The Senate Judiciary Committee previously approved the bill.
[...]Although the ACLU was unable to endorse the final bill, it contains some provisions mindful of the Bill of Rights, and does not include such broad and unnecessary powers like administrative subpoenas.
"It would appear that the voices of millions of Americans were heard by the Senate. Nearly 400 communities around the country have passed resolutions calling for the Patriot Act to be brought in line with the constitution by restoring proper checks and balances. As the House and Senate bills go to conference, we urge lawmakers to use the Senate bill as a guide to heed this call for freedom."
The Defense Department has filed heavily redacted papers in a further attempt to suppress photographs and videos that depict the abuse of prisoners held at Abu Ghraib, the American Civil Liberties Union said today. The move is the government's latest effort to block the release of materials requested by the ACLU under the Freedom of Information Act.[...]Links showing the redacted files can be found at the bottom of this post on the ACLU's site. But how interesting and so unthinkable. Our government withholding vital information from the public concerning a crime, and even altering it for insidious purposes, so as to be absolved of any culpability and prevent themselves from being reprimanded by the will of the people through vehement protests, or calls for certain goverment officials to be fired? Shocking. The "Pentagon Papers" during the Vietnam War, the New York Times v. Nixon case, and the Watergate scandal anyone? Thanks Nixon Administration and Pentagon officials at the time.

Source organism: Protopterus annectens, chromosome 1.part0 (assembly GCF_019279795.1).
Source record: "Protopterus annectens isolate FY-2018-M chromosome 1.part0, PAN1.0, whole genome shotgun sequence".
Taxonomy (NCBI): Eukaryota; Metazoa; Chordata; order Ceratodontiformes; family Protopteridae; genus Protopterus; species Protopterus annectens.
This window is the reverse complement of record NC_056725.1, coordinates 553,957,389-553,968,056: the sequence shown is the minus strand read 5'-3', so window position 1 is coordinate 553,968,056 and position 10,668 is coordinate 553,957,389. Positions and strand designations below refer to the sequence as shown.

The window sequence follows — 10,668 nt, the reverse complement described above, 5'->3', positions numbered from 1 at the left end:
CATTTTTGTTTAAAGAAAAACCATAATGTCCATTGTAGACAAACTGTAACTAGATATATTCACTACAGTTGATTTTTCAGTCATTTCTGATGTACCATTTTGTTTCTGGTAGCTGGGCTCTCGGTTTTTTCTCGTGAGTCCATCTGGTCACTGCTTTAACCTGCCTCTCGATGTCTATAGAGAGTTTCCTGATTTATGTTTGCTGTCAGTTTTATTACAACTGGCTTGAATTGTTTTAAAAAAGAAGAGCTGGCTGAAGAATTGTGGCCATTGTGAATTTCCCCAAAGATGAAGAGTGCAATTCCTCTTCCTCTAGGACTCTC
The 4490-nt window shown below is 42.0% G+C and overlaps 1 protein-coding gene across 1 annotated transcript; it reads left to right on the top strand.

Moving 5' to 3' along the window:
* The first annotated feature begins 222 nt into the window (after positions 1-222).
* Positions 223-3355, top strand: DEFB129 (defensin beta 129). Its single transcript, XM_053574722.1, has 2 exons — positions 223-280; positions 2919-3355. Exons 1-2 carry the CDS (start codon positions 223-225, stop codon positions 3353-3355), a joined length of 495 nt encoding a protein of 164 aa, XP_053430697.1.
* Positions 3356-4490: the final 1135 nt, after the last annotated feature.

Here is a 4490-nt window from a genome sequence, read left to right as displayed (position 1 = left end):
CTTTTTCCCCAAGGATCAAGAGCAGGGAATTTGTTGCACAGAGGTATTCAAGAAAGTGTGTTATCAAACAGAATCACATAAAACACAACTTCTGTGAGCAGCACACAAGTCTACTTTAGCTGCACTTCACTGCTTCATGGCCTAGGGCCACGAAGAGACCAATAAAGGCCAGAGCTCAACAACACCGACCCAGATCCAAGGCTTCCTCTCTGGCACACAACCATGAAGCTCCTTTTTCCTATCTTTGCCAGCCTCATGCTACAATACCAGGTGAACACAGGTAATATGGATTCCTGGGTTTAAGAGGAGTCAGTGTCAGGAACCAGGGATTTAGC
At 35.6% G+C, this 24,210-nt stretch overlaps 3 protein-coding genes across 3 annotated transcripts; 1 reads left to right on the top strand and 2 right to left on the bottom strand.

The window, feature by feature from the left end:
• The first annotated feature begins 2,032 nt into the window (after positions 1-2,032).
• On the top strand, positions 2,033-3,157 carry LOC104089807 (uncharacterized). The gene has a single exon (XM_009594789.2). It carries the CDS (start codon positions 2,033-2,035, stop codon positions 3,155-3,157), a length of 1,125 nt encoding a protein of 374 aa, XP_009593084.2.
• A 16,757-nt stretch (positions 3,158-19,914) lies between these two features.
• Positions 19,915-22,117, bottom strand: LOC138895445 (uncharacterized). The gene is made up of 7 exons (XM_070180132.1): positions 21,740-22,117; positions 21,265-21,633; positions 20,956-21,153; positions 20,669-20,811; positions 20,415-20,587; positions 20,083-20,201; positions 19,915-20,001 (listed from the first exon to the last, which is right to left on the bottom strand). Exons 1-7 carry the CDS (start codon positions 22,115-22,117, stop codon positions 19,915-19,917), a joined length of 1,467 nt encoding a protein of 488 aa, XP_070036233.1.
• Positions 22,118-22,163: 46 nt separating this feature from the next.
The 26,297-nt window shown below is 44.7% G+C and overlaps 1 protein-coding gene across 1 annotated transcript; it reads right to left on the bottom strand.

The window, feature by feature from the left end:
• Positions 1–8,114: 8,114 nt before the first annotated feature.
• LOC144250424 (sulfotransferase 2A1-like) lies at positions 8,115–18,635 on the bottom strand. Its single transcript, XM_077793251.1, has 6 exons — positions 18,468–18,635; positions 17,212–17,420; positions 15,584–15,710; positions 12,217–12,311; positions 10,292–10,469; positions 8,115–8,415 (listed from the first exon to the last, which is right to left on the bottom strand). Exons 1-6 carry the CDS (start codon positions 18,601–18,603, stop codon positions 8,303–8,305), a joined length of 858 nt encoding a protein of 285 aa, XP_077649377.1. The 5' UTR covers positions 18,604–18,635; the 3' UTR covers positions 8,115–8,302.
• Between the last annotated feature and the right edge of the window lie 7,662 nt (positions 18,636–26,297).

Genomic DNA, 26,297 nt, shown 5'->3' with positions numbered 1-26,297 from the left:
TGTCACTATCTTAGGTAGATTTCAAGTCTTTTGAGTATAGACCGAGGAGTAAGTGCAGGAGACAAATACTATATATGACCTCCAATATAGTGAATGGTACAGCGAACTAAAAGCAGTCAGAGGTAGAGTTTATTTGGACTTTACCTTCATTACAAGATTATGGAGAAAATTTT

Last week, on the deadline of a court order requiring the Defense Department to process and redact 87 photographs and four videos taken at Abu Ghraib, government attorneys filed a last-minute memorandum of law and three affidavits arguing against the release of the materials. The government's papers cite a statutory provision that permits the withholding of records "compiled for law enforcement purposes," that "could reasonably be expected to endanger the life or physical safety of any individual."
However, the government has redacted significant portions of its public brief, including the conclusion. The government also heavily redacted portions of declarations submitted in support of the brief. One of the declarations is that of General Richard Meyers, Chairman of the Joint Chiefs of Staff. ACLU attorneys have been provided with less-redacted court papers pursuant to a protective order that prevents them from disclosing the papers' contents to the public.
"Not only is the government denying the public access to records of critical significance, it is also withholding its reasons for doing so," said Amrit Singh, an ACLU staff attorney. "This exemplifies the government's disregard for democratic constraints on the use of executive power."[...]
The photographs and videos in question were redacted by the Defense Department in response to a June 1, 2005 court order relating to a lawsuit filed under the Freedom of Information Act filed by the ACLU, the Center for Constitutional Rights, Physicians for Human Rights, Veterans for Common Sense and Veterans for Peace. The New York Civil Liberties Union is co-counsel in the case.
Monday, August 01, 2005
Or so this article says:
Frustrated by Democrats, President Bush will circumvent the Senate on Monday and install embattled nominee John Bolton to be ambassador to the United Nations, a senior administration official told NBC News.
Bush has the power to fill vacancies without Senate approval while Congress is in recess. Under the Constitution, a recess appointment during the lawmakers' August break would last until the next session of Congress, which begins in January 2007.
In advance of Bush's announcement, Democrats said Bolton would start his new job on the wrong foot in a recess appointment.
Does John Bolton even have anything but wrong feet? Isn't his job to be the bully boy at the United Nations? You know, to get us more hated than we are now. Fear of the empire and all that.